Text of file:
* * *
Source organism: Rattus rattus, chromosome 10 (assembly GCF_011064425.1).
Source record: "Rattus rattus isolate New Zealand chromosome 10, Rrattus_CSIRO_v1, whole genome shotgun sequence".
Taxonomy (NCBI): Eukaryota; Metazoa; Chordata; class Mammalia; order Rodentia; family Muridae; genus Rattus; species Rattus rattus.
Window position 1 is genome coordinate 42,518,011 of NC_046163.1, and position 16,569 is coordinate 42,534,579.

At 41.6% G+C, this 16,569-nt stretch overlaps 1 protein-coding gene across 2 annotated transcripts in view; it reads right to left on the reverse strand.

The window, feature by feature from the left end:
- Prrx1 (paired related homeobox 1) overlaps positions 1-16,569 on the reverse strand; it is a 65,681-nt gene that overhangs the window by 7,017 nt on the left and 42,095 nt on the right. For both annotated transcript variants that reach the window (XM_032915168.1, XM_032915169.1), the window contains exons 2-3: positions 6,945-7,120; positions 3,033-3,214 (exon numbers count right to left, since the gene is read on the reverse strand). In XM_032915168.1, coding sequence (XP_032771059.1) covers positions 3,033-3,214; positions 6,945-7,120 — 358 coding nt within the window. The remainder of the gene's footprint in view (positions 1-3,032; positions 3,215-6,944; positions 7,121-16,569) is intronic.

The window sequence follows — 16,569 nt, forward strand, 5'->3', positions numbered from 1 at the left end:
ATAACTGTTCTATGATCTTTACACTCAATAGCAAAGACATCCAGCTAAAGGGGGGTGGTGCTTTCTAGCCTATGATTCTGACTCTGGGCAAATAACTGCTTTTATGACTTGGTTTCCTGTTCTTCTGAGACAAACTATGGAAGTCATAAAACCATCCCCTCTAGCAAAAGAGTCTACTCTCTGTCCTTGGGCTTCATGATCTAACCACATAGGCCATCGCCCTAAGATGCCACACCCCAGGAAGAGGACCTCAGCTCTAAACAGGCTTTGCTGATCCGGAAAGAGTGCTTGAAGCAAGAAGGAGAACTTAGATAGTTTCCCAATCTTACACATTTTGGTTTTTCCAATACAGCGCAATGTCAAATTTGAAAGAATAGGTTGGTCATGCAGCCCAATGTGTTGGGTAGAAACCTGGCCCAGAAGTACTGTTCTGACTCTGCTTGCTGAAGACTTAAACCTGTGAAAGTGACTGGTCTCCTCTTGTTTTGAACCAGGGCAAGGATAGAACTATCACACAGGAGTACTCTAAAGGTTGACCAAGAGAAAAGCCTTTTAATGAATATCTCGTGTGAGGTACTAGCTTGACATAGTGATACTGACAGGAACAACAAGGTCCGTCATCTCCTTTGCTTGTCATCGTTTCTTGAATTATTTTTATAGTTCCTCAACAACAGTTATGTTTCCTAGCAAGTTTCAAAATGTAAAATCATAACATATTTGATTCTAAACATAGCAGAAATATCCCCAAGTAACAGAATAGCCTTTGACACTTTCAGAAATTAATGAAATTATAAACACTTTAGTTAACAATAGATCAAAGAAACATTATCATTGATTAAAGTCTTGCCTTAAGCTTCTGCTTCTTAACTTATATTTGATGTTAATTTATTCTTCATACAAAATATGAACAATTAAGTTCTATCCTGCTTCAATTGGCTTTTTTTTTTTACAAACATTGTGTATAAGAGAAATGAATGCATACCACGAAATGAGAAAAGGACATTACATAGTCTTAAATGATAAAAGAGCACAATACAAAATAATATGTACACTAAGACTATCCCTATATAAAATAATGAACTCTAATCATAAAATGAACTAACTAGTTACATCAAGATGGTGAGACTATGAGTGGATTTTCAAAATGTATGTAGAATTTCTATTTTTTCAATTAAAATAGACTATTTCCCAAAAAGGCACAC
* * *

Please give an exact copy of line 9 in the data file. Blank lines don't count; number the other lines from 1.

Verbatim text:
ATAACTGTTCTATGATCTTTACACTCAATAGCAAAGACATCCAGCTAAAGGGGGGTGGTGCTTTCTAGCCTATGATTCTGACTCTGGGCAAATAACTGCTTTTATGACTTGGTTTCCTGTTCTTCTGAGACAAACTATGGAAGTCATAAAACCATCCCCTCTAGCAAAAGAGTCTACTCTCTGTCCTTGGGCTTCATGATCTAACCACATAGGCCATCGCCCTAAGATGCCACACCCCAGGAAGAGGACCTCAGCTCTAAACAGGCTTTGCTGATCCGGAAAGAGTGCTTGAAGCAAGAAGGAGAACTTAGATAGTTTCCCAATCTTACACATTTTGGTTTTTCCAATACAGCGCAATGTCAAATTTGAAAGAATAGGTTGGTCATGCAGCCCAATGTGTTGGGTAGAAACCTGGCCCAGAAGTACTGTTCTGACTCTGCTTGCTGAAGACTTAAACCTGTGAAAGTGACTGGTCTCCTCTTGTTTTGAACCAGGGCAAGGATAGAACTATCACACAGGAGTACTCTAAAGGTTGACCAAGAGAAAAGCCTTTTAATGAATATCTCGTGTGAGGTACTAGCTTGACATAGTGATACTGACAGGAACAACAAGGTCCGTCATCTCCTTTGCTTGTCATCGTTTCTTGAATTATTTTTATAGTTCCTCAACAACAGTTATGTTTCCTAGCAAGTTTCAAAATGTAAAATCATAACATATTTGATTCTAAACATAGCAGAAATATCCCCAAGTAACAGAATAGCCTTTGACACTTTCAGAAATTAATGAAATTATAAACACTTTAGTTAACAATAGATCAAAGAAACATTATCATTGATTAAAGTCTTGCCTTAAGCTTCTGCTTCTTAACTTATATTTGATGTTAATTTATTCTTCATACAAAATATGAACAATTAAGTTCTATCCTGCTTCAATTGGCTTTTTTTTTTTACAAACATTGTGTATAAGAGAAATGAATGCATACCACGAAATGAGAAAAGGACATTACATAGTCTTAAATGATAAAAGAGCACAATACAAAATAATATGTACACTAAGACTATCCCTATATAAAATAATGAACTCTAATCATAAAATGAACTAACTAGTTACATCAAGATGGTGAGACTATGAGTGGATTTTCAAAATGTATGTAGAATTTCTATTTTTTCAATTAAAATAGACTATTTCCCAAAAAGGCACAC